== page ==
You can have a case of nerves. Or the stress from an acute crisis. But chronic stress, which can drag on and eventually lead to health challenges that might become chronic disease, is different and especially worrisome.
The American Psychological Association says chronic stress can be “debilitating and overwhelming.”
“Chronic stress, a long-term form of stress, derives from unending feelings of despair/hopelessness, as a result of factors such as poverty, family dysfunction, feelings of helplessness and/or traumatic early childhood experience,” an association fact sheet says. It can also result from acute stress that won’t let go, like the impact of divorce or receiving a serious health diagnosis.
Chronic stress itself is a risk factor for heart disease, obesity, diabetes, depression, cognitive impairment, and inflammatory and autoimmune disorders. It can raise blood pressure, create digestive problems and give you headaches. It can even lead to stroke and also raises the risk of age-related diseases, including cognitive problems, experts warn.
A study in the journal Nature says the digestive problems from chronic stress are directly related to “chemical cues in the brain” that talk to the gut nerve cells, leading to inflammation.
Chronic stress also impairs one’s immune system, making it harder to avoid or defeat illness.
All kinds of stress
National Geographic recently noted there are good acute stresses and bad acute stresses, akin to the difference between arguing with a partner and planning a wedding.
“Any acute stressor, however, will trigger the same physical responses in your body, because your brain can’t tell the difference between fear (evacuating before a hurricane strikes) and excitement (riding a roller coaster),” the article said, paraphrasing Lynn Bufka, a psychologist and associate chief for practice transformation with the American Psychological Association.
Chronic stress sometimes gets overlooked for a long time because symptoms develop slowly, Annette Stanton, distinguished professor and chair of the psychology department at UCLA, said in the article.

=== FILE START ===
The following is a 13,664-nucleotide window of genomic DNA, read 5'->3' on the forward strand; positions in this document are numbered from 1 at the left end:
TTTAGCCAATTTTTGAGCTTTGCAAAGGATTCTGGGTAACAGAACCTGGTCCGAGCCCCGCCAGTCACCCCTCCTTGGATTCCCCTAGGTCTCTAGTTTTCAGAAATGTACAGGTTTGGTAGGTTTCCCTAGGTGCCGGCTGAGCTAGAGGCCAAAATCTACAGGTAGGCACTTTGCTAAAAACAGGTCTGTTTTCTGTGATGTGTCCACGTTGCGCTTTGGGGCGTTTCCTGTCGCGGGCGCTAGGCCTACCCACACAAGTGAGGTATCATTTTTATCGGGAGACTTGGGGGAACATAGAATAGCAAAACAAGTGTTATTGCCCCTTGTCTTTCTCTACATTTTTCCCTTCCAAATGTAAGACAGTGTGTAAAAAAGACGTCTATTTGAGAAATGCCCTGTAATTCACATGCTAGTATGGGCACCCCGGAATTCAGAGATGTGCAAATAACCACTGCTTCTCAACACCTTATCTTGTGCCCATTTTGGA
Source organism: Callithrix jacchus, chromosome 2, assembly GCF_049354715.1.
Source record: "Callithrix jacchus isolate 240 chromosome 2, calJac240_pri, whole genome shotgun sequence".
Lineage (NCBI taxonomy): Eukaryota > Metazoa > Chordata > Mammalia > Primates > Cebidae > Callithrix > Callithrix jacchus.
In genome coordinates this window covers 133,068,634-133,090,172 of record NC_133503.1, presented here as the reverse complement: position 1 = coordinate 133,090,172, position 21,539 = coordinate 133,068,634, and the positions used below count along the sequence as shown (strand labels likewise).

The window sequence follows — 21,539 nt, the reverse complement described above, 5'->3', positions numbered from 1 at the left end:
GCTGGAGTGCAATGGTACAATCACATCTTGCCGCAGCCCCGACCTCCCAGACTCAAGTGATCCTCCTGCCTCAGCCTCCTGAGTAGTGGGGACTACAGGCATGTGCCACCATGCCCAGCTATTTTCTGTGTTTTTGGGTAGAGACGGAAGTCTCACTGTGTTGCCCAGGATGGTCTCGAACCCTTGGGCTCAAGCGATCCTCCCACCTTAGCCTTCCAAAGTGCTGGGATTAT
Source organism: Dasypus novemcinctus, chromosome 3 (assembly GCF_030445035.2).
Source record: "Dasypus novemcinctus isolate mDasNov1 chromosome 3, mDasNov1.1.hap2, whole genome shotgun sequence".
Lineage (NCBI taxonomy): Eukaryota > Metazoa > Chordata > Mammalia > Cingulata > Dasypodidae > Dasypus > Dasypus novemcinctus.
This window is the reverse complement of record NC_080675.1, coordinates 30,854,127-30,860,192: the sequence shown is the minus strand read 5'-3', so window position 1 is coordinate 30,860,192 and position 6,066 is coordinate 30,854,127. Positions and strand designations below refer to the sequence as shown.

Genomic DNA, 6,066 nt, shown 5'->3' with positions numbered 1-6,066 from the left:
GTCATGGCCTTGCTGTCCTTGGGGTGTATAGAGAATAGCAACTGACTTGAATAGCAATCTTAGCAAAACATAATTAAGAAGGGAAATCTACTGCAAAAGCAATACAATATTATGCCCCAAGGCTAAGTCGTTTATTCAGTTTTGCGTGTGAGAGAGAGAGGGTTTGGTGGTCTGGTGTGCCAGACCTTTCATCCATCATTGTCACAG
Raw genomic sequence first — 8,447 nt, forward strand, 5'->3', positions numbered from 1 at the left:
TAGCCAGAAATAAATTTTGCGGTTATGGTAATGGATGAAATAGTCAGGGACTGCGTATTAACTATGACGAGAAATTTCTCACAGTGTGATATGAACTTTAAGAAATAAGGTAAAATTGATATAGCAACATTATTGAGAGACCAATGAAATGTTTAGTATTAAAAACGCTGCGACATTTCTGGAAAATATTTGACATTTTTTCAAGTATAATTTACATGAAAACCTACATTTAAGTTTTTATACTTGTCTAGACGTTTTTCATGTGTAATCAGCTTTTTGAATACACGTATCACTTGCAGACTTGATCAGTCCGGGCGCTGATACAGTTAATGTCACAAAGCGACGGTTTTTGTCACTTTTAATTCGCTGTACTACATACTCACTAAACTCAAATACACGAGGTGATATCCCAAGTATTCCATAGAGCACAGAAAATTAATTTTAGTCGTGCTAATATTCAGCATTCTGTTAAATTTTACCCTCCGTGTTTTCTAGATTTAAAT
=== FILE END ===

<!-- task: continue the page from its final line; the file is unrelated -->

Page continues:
“You may feel irritated, exhausted, achy or depressed or have problems concentrating or sleeping, among other symptoms,” per National Geographic.
It’s a good idea, where possible, to handle acute stress so it can’t become chronic. The American Psychological Association says to start by figuring out where the stress comes from so you can address it.
Other advice includes maintaining strong relationships, learning how to walk away if you’re mad and getting enough sleep, because being tired makes it harder to cope.
If the stress is chronic, the association suggests:
- Set limits. Look at what makes you feel overwhelmed and “identify the tasks you feel you absolutely must do in order to survive,” then cut back on those that aren’t that crucial.
- Reach out to a close friend or relative and ask for advice and support.
- Do something for your health, whether it’s sleeping better or getting more exercise, cutting back on caffeine or improving your diet. And stick with it.
- Focus on positives, rather than negatives. That includes setting realistic expectations.
- Ask for help from a mental health professional if you feel hopeless or overwhelmed.
The American Pharmacists Association says managing stress is key to avoiding burnout.
Its suggestions include moving as much as possible, releasing tension that tends to be held in muscles, using self-soothing touch (like placing your hand gently over your heart as you breathe) and focusing on what you can control rather than things you can’t.